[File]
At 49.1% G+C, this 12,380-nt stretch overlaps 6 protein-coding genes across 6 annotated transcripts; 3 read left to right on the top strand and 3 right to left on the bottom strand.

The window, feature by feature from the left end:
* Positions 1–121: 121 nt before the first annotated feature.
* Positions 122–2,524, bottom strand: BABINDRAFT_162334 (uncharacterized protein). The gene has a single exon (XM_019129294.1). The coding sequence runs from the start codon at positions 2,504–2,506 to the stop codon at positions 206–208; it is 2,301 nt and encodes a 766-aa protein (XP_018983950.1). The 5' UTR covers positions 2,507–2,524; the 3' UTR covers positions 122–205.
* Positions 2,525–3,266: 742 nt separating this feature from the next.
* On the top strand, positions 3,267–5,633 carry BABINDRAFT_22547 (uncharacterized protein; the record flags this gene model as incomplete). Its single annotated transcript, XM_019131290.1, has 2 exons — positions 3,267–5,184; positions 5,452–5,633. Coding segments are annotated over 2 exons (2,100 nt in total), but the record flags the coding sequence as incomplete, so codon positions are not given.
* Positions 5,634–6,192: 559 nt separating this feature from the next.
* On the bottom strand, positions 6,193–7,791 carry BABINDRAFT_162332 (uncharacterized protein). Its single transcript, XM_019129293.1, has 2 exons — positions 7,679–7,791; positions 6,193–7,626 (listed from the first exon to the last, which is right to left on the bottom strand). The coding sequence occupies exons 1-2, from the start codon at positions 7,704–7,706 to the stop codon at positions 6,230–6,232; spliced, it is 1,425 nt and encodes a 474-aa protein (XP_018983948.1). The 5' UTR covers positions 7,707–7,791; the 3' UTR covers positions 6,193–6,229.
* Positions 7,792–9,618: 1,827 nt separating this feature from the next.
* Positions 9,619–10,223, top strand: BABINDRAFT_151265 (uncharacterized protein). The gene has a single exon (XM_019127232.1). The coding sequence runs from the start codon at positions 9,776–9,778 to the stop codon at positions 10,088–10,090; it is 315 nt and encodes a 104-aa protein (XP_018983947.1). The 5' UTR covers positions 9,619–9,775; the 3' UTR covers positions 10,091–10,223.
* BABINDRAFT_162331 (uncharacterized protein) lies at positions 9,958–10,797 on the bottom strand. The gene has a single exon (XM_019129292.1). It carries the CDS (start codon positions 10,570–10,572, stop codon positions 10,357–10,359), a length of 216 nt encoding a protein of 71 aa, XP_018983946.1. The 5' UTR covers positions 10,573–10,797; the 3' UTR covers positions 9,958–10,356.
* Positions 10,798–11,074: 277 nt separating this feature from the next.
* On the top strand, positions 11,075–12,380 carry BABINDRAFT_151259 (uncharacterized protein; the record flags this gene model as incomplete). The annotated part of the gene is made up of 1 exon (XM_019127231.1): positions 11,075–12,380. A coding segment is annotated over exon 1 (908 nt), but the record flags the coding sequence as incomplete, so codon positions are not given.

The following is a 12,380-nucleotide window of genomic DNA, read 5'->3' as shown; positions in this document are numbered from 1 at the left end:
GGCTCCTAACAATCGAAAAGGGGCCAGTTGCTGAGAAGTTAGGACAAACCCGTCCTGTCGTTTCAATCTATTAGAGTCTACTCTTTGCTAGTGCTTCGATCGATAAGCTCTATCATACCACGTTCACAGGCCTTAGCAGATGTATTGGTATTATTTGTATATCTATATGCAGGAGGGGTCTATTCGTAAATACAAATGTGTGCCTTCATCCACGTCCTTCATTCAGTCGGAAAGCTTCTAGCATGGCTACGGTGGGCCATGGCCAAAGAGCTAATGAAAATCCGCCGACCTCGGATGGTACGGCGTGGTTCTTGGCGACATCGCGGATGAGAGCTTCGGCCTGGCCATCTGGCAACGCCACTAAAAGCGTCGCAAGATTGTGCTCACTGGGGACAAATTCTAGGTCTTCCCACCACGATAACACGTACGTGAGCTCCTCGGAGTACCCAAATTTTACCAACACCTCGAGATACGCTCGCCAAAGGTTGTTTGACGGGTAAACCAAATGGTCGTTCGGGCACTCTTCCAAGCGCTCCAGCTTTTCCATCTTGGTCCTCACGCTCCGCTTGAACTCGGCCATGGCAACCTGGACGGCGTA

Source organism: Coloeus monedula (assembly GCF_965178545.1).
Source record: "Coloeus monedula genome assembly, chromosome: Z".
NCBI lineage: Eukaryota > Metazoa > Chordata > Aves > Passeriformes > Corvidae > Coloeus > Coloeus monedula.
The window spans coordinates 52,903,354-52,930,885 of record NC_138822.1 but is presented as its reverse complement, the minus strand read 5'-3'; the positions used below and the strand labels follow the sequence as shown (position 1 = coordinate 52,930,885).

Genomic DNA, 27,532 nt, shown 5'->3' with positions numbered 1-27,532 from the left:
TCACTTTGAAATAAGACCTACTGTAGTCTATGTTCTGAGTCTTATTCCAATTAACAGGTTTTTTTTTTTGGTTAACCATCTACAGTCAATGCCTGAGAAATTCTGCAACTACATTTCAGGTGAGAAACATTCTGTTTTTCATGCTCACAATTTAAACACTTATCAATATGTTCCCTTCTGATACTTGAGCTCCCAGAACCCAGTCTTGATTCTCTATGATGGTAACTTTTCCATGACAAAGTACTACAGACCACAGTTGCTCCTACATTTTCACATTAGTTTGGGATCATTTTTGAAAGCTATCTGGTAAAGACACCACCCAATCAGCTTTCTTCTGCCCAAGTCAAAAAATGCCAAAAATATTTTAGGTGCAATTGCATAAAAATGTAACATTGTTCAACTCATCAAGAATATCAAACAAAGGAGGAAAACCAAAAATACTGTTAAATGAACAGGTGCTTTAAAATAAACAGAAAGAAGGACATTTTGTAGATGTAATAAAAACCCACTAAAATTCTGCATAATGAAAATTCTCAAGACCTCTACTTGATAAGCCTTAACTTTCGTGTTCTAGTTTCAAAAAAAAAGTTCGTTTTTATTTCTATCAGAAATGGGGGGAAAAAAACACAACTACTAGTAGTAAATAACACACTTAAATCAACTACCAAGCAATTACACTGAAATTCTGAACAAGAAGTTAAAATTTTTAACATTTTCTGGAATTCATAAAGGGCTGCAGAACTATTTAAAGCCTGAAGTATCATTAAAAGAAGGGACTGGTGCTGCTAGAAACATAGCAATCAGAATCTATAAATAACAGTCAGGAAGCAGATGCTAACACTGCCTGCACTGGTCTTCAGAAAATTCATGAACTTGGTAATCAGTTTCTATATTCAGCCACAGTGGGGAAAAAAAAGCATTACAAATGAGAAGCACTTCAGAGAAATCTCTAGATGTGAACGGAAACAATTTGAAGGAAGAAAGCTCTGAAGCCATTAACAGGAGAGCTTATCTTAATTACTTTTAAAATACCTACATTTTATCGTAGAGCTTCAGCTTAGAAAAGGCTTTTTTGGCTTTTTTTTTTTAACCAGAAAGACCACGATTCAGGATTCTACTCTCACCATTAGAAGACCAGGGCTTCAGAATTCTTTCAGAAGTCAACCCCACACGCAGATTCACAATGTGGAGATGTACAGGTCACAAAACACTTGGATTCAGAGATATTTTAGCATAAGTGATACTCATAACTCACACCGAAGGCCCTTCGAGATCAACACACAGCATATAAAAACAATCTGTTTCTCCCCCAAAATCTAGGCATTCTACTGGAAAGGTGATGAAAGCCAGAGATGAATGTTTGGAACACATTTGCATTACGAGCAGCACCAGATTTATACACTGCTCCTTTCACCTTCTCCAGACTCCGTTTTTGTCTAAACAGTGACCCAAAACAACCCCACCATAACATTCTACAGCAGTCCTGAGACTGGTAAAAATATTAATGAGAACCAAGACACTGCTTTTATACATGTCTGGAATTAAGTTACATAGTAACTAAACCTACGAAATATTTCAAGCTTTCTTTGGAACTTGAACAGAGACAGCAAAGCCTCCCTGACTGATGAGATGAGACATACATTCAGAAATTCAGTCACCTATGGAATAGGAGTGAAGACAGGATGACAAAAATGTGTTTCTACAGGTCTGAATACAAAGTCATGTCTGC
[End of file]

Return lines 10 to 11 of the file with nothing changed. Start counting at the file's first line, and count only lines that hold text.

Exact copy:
* Positions 9,619–10,223, top strand: BABINDRAFT_151265 (uncharacterized protein). The gene has a single exon (XM_019127232.1). The coding sequence runs from the start codon at positions 9,776–9,778 to the stop codon at positions 10,088–10,090; it is 315 nt and encodes a 104-aa protein (XP_018983947.1). The 5' UTR covers positions 9,619–9,775; the 3' UTR covers positions 10,091–10,223.
* BABINDRAFT_162331 (uncharacterized protein) lies at positions 9,958–10,797 on the bottom strand. The gene has a single exon (XM_019129292.1). It carries the CDS (start codon positions 10,570–10,572, stop codon positions 10,357–10,359), a length of 216 nt encoding a protein of 71 aa, XP_018983946.1. The 5' UTR covers positions 10,573–10,797; the 3' UTR covers positions 9,958–10,356.